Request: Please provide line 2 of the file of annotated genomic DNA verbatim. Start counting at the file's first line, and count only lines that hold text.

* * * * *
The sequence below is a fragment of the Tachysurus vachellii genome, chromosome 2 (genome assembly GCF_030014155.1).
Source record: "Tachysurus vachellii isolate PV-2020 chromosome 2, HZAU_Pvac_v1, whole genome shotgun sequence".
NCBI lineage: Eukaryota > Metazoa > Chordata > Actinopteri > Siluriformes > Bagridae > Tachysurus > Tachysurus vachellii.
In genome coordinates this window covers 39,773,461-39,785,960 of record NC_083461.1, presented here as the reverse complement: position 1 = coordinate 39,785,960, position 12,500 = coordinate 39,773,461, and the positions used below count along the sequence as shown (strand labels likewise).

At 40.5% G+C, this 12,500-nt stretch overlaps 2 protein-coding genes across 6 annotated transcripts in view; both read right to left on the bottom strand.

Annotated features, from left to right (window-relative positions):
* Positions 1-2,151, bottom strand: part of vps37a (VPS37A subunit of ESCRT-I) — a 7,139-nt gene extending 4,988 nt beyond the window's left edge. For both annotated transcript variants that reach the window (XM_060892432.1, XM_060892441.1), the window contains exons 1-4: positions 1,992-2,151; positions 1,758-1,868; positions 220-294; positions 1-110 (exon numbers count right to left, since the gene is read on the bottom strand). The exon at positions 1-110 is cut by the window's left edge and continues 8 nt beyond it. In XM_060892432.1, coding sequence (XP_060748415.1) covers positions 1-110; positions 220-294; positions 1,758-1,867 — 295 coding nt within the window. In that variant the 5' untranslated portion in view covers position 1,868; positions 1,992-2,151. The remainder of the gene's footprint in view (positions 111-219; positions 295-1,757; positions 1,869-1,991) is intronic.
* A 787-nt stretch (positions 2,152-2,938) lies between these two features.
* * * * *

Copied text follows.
Source record: "Tachysurus vachellii isolate PV-2020 chromosome 2, HZAU_Pvac_v1, whole genome shotgun sequence".